Who was Paul?
The Ebionites (early Christians) claimed that Paul was not a learned Jew at all. Epiphanius (4th century CE) wrote: "They declare that he (Paul) was a Greek (not a Jew)...
"He went up to Jerusalem, they say, and when he had spent some time there, he was seized with a passion to marry the daughter of the (Jewish) priest. For this reason he became a proselyte (convert) and was circumcised. Then, when he failed to get the girl, he flew into a rage and wrote against circumcision and against the sabbath and the Torah (bible / Five Books of Moses)" (Epiphanius, Panarion, 30.16. 6- 9).
I do not know if Paul was the Jew he claimed to be, or the bitter man Epiphanius claimed him to be in the 4th century CE. We do know that the information he presents about the T'nach (in the Christian bible) is often the exact opposite of what the T'nach truly says.
From the Encyclopedia Judaica: "Whatever the physiological or psychological analysis of Paul's temperament may be, his conception of life was not Jewish.
Nor can his unparalleled animosity and hostility to Judaism as voiced in the Epistles be accounted for except upon the assumption that, while born a Jew, he was never in sympathy or in touch with the doctrines of the rabbinical schools.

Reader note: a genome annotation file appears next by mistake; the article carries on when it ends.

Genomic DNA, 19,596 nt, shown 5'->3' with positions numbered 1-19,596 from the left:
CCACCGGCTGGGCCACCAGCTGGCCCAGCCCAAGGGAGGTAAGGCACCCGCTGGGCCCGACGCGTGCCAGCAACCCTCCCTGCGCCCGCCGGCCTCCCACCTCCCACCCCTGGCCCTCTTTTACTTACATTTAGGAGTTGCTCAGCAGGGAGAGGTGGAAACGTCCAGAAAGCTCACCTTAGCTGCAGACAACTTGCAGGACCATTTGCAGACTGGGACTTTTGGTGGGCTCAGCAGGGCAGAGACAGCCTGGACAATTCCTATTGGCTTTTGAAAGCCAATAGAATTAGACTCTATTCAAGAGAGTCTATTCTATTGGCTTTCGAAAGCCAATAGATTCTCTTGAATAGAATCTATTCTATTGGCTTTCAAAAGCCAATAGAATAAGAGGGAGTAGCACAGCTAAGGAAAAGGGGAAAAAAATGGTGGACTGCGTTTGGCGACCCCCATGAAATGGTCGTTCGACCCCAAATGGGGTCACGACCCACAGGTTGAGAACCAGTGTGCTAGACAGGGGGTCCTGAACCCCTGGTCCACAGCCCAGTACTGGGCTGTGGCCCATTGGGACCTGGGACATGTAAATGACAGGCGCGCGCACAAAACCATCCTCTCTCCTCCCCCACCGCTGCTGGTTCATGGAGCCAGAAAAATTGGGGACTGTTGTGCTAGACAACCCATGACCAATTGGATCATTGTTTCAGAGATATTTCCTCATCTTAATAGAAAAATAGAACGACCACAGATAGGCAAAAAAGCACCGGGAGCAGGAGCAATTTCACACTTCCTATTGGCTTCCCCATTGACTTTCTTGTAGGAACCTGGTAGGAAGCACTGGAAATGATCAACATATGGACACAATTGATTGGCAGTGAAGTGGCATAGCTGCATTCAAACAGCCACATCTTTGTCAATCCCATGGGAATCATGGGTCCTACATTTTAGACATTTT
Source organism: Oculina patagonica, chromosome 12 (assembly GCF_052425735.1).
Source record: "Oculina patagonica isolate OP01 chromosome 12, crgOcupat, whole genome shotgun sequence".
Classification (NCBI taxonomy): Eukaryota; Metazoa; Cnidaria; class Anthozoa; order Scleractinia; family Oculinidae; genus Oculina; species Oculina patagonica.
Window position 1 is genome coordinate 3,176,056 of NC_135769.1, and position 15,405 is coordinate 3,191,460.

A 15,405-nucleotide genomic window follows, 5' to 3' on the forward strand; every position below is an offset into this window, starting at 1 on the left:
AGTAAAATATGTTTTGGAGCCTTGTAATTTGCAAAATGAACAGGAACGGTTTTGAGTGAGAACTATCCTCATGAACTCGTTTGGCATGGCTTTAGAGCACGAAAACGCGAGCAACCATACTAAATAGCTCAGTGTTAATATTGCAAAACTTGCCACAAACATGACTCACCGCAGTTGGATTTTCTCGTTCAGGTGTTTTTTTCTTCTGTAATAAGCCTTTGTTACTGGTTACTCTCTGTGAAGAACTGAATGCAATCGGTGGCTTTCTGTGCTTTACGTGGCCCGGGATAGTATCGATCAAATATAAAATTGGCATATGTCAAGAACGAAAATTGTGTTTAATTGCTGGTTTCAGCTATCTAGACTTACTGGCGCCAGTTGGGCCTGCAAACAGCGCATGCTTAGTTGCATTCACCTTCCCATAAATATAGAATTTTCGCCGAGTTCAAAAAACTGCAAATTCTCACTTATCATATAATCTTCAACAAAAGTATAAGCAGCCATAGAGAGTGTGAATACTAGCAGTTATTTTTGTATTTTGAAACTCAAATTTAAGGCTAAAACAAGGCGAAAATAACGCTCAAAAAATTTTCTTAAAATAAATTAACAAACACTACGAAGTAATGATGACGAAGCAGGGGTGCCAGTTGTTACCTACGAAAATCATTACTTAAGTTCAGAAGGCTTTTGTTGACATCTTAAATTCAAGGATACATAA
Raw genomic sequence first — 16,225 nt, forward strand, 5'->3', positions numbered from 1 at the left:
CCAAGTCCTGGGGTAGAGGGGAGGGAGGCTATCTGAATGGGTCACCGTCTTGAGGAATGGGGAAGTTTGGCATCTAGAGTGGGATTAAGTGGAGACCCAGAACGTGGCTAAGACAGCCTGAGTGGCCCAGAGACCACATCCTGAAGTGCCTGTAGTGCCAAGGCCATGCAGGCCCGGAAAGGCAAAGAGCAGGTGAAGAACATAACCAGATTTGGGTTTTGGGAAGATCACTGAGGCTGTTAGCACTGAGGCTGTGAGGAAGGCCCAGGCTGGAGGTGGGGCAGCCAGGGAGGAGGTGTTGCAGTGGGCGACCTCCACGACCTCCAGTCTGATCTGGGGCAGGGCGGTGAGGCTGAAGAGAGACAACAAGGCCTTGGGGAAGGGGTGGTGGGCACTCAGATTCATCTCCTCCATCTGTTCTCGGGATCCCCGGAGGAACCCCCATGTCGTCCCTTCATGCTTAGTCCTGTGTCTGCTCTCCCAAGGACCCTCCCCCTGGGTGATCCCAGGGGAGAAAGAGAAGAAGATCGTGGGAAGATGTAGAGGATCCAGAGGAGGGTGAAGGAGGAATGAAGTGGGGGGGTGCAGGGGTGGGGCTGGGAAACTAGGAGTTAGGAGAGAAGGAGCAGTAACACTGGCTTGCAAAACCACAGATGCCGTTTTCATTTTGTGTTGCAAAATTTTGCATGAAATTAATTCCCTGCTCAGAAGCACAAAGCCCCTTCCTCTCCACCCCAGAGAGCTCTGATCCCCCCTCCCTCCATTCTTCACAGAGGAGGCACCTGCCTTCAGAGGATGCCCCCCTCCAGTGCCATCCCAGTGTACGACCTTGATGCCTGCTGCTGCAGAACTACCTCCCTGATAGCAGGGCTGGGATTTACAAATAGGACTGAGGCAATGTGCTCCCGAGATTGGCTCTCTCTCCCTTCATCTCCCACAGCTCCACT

For even his Jewish teachings came to him through Hellenistic channels, as is indicated by the great emphasis laid upon "the day of the divine wrath" (Rom. i. 18; ii. 5, 8; iii. 5; iv. 15; v. 9; ix. 22; xii. 19; I Thess. i. 10; Col. iii. 6; comp. Sibyllines, iii. 309 et seq., 332; iv. 159, 161 et seq.; and elsewhere), as well as by his ethical monitions, which are rather inconsistently taken over from Jewish codes of law for proselytes, the Didache and Didascalia.
It is quite natural, then, that not only the Jews (Acts xxi. 21), but also the Judo-Christians, regarded Paul as an "apostate from the Law" (see Eusebius (3rd century Greek historian of Christianity, exegete, and Christian polemicist), l.c. iii. 27; Irenus (2nd century Christian, Bishop of Lugdunum in Gaul), "Adversus Hreses," i. 26, 2; Origen (2nd century Christian and Greek scholar) "Contra Celsum," v. 65; Clement of Rome (Christian pope, 1st century), "Recognitiones," i. 70. 73)."
Paul boasts of pretending to be one thing to Jew and another to non-Jew... Whoever this man, who never met Jesus, might have been he was not who he claimed to be in the Christian bible.
The late Hyam Maccoby wrote a book entitled "The Mythmaker" about this topic.